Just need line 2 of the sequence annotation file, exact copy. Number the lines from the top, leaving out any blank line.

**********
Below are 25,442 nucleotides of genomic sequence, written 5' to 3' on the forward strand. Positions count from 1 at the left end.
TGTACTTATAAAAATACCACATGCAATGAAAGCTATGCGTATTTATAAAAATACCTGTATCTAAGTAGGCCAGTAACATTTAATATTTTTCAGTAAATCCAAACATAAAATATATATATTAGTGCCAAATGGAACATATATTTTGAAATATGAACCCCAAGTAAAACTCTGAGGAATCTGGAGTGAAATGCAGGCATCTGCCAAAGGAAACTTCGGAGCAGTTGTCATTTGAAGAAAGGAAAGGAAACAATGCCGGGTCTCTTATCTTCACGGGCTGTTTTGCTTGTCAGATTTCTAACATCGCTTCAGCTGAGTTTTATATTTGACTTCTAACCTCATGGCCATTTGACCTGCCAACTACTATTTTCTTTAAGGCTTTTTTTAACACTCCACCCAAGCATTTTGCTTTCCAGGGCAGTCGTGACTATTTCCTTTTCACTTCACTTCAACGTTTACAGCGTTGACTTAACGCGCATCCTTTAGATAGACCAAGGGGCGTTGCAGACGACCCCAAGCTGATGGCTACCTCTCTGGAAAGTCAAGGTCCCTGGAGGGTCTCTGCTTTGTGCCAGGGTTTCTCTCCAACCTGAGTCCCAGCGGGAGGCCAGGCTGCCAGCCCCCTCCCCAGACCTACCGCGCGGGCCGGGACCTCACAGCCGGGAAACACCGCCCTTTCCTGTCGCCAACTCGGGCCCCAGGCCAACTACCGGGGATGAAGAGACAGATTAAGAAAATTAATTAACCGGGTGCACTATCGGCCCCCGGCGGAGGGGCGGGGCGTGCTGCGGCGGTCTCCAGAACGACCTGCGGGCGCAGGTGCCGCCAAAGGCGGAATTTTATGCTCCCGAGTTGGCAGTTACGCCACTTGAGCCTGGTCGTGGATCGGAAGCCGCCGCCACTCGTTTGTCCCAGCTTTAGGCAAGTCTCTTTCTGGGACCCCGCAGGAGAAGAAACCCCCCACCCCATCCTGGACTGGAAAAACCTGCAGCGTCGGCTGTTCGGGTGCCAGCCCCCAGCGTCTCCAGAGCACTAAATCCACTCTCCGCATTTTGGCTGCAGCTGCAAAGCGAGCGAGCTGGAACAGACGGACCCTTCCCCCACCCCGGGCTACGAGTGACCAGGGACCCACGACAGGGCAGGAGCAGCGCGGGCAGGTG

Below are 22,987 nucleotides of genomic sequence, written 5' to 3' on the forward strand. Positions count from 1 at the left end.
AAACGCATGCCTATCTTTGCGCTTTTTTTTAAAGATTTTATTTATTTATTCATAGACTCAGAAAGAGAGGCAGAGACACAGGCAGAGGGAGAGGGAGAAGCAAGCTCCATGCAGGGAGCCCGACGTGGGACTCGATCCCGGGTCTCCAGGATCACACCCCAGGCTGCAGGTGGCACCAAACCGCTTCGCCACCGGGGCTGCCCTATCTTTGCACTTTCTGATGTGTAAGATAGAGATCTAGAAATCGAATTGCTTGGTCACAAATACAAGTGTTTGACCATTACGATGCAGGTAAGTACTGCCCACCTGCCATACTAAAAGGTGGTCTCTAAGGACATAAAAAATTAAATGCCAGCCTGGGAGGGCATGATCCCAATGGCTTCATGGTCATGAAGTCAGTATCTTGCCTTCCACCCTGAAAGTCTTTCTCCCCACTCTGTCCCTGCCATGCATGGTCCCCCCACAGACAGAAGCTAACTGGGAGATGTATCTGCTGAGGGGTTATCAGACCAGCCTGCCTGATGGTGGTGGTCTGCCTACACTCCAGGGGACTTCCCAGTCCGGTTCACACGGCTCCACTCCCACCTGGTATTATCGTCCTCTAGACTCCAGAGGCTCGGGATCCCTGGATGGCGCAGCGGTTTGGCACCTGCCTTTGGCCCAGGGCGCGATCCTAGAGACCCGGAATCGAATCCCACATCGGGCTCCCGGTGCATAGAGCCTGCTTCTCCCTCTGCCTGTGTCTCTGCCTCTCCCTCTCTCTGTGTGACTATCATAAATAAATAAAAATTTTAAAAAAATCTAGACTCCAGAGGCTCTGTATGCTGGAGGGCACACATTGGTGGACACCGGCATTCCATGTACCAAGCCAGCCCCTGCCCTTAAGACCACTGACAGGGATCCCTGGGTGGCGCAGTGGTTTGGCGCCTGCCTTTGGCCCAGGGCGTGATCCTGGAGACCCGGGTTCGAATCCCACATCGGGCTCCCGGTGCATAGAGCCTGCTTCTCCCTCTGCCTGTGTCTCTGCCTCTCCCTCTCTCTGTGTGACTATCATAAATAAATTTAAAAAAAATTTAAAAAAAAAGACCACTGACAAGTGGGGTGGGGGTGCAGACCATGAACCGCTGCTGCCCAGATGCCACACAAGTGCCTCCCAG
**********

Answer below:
TGTACTTATAAAAATACCACATGCAATGAAAGCTATGCGTATTTATAAAAATACCTGTATCTAAGTAGGCCAGTAACATTTAATATTTTTCAGTAAATCCAAACATAAAATATATATATTAGTGCCAAATGGAACATATATTTTGAAATATGAACCCCAAGTAAAACTCTGAGGAATCTGGAGTGAAATGCAGGCATCTGCCAAAGGAAACTTCGGAGCAGTTGTCATTTGAAGAAAGGAAAGGAAACAATGCCGGGTCTCTTATCTTCACGGGCTGTTTTGCTTGTCAGATTTCTAACATCGCTTCAGCTGAGTTTTATATTTGACTTCTAACCTCATGGCCATTTGACCTGCCAACTACTATTTTCTTTAAGGCTTTTTTTAACACTCCACCCAAGCATTTTGCTTTCCAGGGCAGTCGTGACTATTTCCTTTTCACTTCACTTCAACGTTTACAGCGTTGACTTAACGCGCATCCTTTAGATAGACCAAGGGGCGTTGCAGACGACCCCAAGCTGATGGCTACCTCTCTGGAAAGTCAAGGTCCCTGGAGGGTCTCTGCTTTGTGCCAGGGTTTCTCTCCAACCTGAGTCCCAGCGGGAGGCCAGGCTGCCAGCCCCCTCCCCAGACCTACCGCGCGGGCCGGGACCTCACAGCCGGGAAACACCGCCCTTTCCTGTCGCCAACTCGGGCCCCAGGCCAACTACCGGGGATGAAGAGACAGATTAAGAAAATTAATTAACCGGGTGCACTATCGGCCCCCGGCGGAGGGGCGGGGCGTGCTGCGGCGGTCTCCAGAACGACCTGCGGGCGCAGGTGCCGCCAAAGGCGGAATTTTATGCTCCCGAGTTGGCAGTTACGCCACTTGAGCCTGGTCGTGGATCGGAAGCCGCCGCCACTCGTTTGTCCCAGCTTTAGGCAAGTCTCTTTCTGGGACCCCGCAGGAGAAGAAACCCCCCACCCCATCCTGGACTGGAAAAACCTGCAGCGTCGGCTGTTCGGGTGCCAGCCCCCAGCGTCTCCAGAGCACTAAATCCACTCTCCGCATTTTGGCTGCAGCTGCAAAGCGAGCGAGCTGGAACAGACGGACCCTTCCCCCACCCCGGGCTACGAGTGACCAGGGACCCACGACAGGGCAGGAGCAGCGCGGGCAGGTG